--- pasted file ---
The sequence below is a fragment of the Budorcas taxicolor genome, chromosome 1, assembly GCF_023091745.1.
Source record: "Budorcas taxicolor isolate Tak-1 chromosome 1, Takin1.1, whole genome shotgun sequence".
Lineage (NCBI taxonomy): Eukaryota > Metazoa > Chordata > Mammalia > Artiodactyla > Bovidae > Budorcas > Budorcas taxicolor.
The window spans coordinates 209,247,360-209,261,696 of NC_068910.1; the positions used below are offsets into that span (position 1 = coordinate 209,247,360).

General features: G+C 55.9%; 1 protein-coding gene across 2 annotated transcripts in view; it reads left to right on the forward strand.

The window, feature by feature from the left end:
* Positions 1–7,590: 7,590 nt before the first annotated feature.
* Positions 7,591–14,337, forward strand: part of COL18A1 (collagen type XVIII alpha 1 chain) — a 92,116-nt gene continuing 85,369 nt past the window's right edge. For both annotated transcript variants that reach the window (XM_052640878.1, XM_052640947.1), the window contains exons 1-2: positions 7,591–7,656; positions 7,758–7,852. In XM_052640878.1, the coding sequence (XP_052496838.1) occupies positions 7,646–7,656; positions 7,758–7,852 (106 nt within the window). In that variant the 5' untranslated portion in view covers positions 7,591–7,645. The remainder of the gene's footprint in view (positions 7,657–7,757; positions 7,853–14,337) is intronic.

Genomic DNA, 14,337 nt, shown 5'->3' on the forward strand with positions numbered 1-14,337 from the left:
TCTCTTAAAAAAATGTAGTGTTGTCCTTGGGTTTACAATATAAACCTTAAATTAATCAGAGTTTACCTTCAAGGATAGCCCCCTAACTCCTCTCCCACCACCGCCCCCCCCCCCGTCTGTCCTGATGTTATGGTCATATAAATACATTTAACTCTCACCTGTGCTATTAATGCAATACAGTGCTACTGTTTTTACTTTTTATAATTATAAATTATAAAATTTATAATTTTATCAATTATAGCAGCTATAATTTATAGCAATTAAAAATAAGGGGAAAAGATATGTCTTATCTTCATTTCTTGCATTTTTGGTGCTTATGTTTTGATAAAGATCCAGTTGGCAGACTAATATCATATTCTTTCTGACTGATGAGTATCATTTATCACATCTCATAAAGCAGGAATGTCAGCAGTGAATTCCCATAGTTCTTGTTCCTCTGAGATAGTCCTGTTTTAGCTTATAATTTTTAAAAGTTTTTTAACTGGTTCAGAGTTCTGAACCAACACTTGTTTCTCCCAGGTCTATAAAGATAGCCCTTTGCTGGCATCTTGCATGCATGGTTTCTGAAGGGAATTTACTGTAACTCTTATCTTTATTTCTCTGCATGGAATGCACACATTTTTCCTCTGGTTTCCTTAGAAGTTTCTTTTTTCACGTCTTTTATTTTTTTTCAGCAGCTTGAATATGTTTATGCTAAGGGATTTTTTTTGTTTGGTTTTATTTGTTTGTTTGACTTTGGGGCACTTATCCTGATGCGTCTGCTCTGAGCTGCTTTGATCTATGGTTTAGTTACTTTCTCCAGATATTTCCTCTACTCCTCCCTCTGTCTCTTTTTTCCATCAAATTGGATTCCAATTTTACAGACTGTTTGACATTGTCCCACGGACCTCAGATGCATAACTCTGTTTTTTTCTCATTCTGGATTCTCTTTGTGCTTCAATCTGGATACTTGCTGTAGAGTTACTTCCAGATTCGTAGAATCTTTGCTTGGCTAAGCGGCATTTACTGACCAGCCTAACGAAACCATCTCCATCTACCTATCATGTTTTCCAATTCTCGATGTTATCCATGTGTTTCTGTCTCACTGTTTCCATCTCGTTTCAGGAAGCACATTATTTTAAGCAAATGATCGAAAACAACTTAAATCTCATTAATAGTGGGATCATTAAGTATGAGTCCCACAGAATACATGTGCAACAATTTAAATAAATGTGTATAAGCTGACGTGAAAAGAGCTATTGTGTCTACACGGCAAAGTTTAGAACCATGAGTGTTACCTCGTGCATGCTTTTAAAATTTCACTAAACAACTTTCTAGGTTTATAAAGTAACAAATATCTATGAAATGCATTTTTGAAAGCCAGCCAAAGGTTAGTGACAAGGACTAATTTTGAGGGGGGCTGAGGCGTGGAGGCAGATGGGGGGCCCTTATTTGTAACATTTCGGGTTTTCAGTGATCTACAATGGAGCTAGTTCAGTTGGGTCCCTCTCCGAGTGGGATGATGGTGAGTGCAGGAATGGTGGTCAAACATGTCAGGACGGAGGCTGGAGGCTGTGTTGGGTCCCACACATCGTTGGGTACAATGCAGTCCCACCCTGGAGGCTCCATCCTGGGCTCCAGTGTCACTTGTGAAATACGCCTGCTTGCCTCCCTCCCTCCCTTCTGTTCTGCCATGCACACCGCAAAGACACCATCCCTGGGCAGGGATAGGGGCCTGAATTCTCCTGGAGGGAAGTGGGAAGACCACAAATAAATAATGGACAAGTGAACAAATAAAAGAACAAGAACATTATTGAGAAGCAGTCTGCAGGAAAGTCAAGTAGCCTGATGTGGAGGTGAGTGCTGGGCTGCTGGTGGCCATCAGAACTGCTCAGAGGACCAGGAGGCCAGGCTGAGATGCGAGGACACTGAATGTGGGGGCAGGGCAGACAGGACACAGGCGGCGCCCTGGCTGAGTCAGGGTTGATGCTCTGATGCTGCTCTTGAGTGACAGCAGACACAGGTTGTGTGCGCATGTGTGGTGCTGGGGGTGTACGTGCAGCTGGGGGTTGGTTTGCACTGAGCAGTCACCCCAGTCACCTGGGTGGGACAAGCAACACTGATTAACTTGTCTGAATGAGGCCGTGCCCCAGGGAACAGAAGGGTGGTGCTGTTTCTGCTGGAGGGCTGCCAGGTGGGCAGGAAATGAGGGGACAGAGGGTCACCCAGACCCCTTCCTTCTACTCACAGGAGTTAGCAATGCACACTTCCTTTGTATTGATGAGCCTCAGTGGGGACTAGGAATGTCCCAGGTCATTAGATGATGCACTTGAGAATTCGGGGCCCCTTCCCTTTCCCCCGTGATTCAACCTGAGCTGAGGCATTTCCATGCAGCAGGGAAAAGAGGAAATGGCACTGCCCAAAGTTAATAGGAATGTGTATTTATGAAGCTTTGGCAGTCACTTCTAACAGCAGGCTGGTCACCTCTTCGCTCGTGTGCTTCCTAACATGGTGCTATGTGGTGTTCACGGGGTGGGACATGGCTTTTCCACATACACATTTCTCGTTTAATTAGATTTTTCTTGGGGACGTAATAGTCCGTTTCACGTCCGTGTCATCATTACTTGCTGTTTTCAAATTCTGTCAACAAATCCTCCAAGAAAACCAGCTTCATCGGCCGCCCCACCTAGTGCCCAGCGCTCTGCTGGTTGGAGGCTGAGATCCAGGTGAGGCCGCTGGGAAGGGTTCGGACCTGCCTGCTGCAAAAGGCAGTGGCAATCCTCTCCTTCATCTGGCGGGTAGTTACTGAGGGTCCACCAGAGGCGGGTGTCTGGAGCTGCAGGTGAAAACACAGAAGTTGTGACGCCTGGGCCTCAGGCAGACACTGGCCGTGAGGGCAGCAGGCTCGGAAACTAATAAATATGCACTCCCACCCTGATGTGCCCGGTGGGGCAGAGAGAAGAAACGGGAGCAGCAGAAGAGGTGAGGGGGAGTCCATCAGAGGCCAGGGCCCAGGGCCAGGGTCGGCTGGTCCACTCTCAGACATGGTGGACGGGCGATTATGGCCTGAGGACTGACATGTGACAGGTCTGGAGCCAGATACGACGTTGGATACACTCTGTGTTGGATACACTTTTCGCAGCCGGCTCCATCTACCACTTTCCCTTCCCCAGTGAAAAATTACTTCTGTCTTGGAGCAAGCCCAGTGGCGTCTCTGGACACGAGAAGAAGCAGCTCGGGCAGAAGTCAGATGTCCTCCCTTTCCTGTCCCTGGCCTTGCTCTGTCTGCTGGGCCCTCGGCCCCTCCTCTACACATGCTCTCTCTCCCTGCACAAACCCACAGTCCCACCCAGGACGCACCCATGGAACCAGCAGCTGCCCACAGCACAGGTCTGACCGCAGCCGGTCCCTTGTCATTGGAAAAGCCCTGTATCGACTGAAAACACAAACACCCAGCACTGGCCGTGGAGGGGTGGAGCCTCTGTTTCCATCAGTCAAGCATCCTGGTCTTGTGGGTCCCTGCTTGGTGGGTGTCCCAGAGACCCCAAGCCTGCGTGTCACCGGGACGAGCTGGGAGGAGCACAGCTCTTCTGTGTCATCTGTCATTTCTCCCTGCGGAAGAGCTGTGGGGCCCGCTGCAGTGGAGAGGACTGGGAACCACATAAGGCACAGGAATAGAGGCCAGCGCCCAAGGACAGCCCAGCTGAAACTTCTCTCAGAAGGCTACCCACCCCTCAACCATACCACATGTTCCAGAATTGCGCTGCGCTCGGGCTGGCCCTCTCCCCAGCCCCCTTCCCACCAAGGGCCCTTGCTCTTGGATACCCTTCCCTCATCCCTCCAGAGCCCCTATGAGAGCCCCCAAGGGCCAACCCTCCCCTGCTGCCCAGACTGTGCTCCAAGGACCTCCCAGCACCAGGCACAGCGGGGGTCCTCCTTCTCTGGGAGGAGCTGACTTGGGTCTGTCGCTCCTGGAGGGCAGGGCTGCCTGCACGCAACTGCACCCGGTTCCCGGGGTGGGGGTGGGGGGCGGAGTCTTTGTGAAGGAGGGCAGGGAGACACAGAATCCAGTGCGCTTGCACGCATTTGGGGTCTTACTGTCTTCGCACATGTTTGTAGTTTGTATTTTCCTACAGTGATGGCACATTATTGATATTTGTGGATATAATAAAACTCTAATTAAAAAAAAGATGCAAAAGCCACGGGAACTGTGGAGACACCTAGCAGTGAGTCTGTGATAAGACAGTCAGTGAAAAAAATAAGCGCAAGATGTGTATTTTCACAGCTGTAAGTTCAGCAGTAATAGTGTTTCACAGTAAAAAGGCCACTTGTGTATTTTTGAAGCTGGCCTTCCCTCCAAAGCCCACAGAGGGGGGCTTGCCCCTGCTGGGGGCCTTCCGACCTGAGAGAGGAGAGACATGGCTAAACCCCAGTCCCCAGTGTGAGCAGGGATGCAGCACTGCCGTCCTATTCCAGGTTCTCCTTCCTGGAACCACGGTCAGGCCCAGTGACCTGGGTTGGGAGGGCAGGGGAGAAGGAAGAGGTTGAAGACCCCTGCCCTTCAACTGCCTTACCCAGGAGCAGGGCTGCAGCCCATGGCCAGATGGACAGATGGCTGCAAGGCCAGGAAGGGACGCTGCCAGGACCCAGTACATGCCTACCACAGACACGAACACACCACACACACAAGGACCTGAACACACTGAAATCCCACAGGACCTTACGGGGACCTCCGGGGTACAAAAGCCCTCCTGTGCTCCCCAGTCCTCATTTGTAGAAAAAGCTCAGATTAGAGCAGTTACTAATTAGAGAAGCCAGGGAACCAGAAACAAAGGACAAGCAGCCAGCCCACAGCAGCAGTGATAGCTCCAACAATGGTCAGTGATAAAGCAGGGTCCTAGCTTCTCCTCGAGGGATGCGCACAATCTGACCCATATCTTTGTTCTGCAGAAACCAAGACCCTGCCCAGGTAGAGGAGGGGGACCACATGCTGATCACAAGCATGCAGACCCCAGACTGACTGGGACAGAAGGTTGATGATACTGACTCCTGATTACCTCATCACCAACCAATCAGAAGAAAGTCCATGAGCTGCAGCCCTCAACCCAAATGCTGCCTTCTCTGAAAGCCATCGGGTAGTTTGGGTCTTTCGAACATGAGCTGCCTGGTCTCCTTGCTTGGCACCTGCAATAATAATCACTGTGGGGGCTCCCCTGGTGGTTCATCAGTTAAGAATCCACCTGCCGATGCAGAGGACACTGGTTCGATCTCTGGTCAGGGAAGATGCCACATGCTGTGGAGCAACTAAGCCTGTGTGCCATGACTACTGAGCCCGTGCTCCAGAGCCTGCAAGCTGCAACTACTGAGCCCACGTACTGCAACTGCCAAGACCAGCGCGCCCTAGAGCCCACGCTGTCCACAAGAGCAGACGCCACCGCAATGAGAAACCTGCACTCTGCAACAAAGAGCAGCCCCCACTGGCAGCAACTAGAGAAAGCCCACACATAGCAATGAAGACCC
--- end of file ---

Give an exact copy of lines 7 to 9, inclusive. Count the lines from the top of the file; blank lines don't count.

* Positions 1–7,590: 7,590 nt before the first annotated feature.
* Positions 7,591–14,337, forward strand: part of COL18A1 (collagen type XVIII alpha 1 chain) — a 92,116-nt gene continuing 85,369 nt past the window's right edge. For both annotated transcript variants that reach the window (XM_052640878.1, XM_052640947.1), the window contains exons 1-2: positions 7,591–7,656; positions 7,758–7,852. In XM_052640878.1, the coding sequence (XP_052496838.1) occupies positions 7,646–7,656; positions 7,758–7,852 (106 nt within the window). In that variant the 5' untranslated portion in view covers positions 7,591–7,645. The remainder of the gene's footprint in view (positions 7,657–7,757; positions 7,853–14,337) is intronic.

Genomic DNA, 14,337 nt, shown 5'->3' on the forward strand with positions numbered 1-14,337 from the left: